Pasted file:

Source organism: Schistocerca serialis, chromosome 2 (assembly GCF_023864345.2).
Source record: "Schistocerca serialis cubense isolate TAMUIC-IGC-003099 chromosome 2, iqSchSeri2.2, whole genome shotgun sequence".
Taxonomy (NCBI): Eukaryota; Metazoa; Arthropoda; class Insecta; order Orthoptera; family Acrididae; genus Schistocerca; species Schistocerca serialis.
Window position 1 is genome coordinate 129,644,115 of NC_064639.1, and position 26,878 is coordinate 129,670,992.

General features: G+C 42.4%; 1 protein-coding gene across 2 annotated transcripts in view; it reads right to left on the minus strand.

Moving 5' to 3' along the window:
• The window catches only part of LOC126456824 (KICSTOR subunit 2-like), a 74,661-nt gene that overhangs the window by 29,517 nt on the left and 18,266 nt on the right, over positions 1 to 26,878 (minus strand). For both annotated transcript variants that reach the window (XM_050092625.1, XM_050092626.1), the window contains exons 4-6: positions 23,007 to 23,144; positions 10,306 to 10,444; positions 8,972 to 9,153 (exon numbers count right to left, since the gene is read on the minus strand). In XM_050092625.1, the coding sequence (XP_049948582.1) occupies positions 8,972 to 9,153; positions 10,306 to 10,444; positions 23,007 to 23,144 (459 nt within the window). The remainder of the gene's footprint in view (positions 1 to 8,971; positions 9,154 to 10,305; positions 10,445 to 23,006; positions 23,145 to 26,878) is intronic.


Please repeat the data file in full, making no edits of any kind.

Source organism: Schistocerca serialis, chromosome 2 (assembly GCF_023864345.2).
Source record: "Schistocerca serialis cubense isolate TAMUIC-IGC-003099 chromosome 2, iqSchSeri2.2, whole genome shotgun sequence".
Taxonomy (NCBI): Eukaryota; Metazoa; Arthropoda; class Insecta; order Orthoptera; family Acrididae; genus Schistocerca; species Schistocerca serialis.
Window position 1 is genome coordinate 129,644,115 of NC_064639.1, and position 26,878 is coordinate 129,670,992.

General features: G+C 42.4%; 1 protein-coding gene across 2 annotated transcripts in view; it reads right to left on the minus strand.

Moving 5' to 3' along the window:
• The window catches only part of LOC126456824 (KICSTOR subunit 2-like), a 74,661-nt gene that overhangs the window by 29,517 nt on the left and 18,266 nt on the right, over positions 1 to 26,878 (minus strand). For both annotated transcript variants that reach the window (XM_050092625.1, XM_050092626.1), the window contains exons 4-6: positions 23,007 to 23,144; positions 10,306 to 10,444; positions 8,972 to 9,153 (exon numbers count right to left, since the gene is read on the minus strand). In XM_050092625.1, the coding sequence (XP_049948582.1) occupies positions 8,972 to 9,153; positions 10,306 to 10,444; positions 23,007 to 23,144 (459 nt within the window). The remainder of the gene's footprint in view (positions 1 to 8,971; positions 9,154 to 10,305; positions 10,445 to 23,006; positions 23,145 to 26,878) is intronic.